Then we start to say, well, what are one or two things that you need to focus on and in our feedback process, you had to talk to your team about, here are the things, here are things that are positive, here are the things that are negative. And so one thing that came out with me is that I didn’t listen well. And I actually thought gees, I am respectful for people, I sit in meetings. I listen to people and the feedback I got was, Ken, you know, your mind’s always racing. And if you don’t think someone is saying something that’s really smart, you literally will just turn off. You won’t frown but we know that you are not there.
Andrew Baldwin: That’s not what’s going on here, between –
Ken Chenault: I’m not at all, not at all. And that really hit me. I mean I didn’t fully realize I was doing it and didn’t really realize, not just the impact that was having on the person that I was talking to, but obviously the impact that had in the entire room. Because at that time I wasn’t president, but I was a pretty senior person. And almost the phrase was, this is one of Ken’s zone-outs. And he’s thinking about something else.
And one of the things that I clearly learned from that feedback was that I was missing out. It doesn’t mean that every time someone was talking to me, I thought they were saying something that was really terrific. I would certainly let them know, I don’t think that’s a great idea. Here are the reasons why. But I was actively engaged and you’ve got to have that two-way street. And if you listen some more those ideas can come out, so the ability to be what I call an active listener can actually empower that person who you’re talking to. That was a real learning for me, and it was incredibly helpful. And it took several years before I got the recognition that I was an active listener. Now people say, boy, Ken is a really good listener. Someone who has been in the company a long time said, well, let me tell you back Ken, 10 or 15 years ago he wasn’t such a great listener. So that’s — but I think for anyone, one of the things that I try to do really every year is think about two or three areas that I want to improve going forward in my own leadership.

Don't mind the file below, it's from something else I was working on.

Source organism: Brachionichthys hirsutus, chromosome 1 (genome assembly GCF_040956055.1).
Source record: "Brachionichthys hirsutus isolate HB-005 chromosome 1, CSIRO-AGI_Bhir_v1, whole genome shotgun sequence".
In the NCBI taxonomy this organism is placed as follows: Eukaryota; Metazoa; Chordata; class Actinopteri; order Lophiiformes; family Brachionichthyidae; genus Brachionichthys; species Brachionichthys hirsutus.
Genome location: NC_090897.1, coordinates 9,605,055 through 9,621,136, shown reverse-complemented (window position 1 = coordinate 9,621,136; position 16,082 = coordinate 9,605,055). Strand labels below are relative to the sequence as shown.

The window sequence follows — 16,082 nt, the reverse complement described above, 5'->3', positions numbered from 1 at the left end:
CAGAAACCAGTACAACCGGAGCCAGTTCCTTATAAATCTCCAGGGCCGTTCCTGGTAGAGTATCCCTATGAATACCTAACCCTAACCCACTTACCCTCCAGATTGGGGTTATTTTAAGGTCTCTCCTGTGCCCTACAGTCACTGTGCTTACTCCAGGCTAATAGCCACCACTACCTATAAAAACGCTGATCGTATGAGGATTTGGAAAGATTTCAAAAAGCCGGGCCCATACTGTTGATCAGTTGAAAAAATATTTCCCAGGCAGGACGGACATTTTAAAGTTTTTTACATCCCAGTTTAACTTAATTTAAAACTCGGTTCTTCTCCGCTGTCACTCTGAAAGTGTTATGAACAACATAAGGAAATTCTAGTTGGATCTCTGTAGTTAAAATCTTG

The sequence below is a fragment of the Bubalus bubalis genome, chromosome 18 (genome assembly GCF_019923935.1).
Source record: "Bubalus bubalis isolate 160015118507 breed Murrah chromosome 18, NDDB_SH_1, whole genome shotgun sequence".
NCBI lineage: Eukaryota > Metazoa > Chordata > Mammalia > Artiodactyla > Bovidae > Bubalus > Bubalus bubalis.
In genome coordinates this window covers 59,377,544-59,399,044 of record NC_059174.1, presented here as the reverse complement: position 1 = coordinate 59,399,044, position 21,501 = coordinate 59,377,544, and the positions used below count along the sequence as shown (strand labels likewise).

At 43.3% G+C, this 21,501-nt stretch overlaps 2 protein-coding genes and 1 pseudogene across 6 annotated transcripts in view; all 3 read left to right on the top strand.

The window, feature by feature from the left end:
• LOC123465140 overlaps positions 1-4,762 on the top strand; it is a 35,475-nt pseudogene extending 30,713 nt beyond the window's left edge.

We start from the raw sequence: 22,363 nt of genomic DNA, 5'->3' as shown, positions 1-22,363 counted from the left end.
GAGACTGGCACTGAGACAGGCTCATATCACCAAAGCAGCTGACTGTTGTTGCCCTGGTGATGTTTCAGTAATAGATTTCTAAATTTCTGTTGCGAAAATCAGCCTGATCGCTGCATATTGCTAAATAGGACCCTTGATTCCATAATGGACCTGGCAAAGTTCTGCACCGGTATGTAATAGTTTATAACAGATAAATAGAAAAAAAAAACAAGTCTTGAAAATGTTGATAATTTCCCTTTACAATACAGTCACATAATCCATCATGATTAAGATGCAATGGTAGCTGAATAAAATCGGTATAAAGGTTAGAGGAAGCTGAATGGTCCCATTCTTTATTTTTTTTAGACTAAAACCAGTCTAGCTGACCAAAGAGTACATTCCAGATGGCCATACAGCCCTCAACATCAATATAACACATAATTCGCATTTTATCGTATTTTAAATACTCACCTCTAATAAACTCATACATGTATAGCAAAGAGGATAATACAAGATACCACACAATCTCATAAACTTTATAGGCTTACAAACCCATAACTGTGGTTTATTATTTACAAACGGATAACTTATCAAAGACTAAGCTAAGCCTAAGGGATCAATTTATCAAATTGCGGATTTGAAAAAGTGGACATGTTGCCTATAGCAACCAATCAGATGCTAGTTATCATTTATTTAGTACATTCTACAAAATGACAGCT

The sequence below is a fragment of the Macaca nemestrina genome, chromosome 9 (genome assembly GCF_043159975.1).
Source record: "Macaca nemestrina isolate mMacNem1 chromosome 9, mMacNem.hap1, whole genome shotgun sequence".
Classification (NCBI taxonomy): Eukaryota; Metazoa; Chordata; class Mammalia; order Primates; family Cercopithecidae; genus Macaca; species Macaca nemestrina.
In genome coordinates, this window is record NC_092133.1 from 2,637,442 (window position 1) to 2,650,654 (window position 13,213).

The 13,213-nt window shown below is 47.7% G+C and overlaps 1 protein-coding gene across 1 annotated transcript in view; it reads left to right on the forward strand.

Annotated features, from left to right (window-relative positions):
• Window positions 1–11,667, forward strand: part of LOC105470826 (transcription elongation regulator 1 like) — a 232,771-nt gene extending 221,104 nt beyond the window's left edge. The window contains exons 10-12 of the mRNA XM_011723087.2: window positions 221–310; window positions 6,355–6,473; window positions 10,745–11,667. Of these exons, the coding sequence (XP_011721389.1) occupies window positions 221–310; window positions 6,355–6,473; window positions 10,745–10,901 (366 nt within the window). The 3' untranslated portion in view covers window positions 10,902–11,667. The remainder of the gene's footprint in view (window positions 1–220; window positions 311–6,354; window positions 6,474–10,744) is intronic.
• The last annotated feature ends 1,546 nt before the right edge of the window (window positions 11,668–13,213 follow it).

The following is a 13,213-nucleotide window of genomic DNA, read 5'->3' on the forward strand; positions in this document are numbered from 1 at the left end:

Andrew Baldwin: So I want to lean in for this next question. I know that you are very close friends of Sheryl Sandberg and a big fan of her philosophy, Lean In but the facts are in kind of unfortunately so that inequality is still exists. You’re one of six African-American CEOs. There are only 20 female Fortune 500 CEOs. Why is the pass so difficult for African-American females and other minorities at very senior levels within corporate America?
Ken Chenault: I think there are several reasons. I mean I think clearly what you can’t deny is that bias and prejudice still exists. And the legacy of bias and prejudice has a major impact. That just doesn’t go away. And I always go back if I could rewrite history and say in just, pick an era, in the 1920s there was full equal opportunities by all that happened historically, I think we would be so far ahead. But that didn’t happen. And so I think you’ve got to deal with that issue.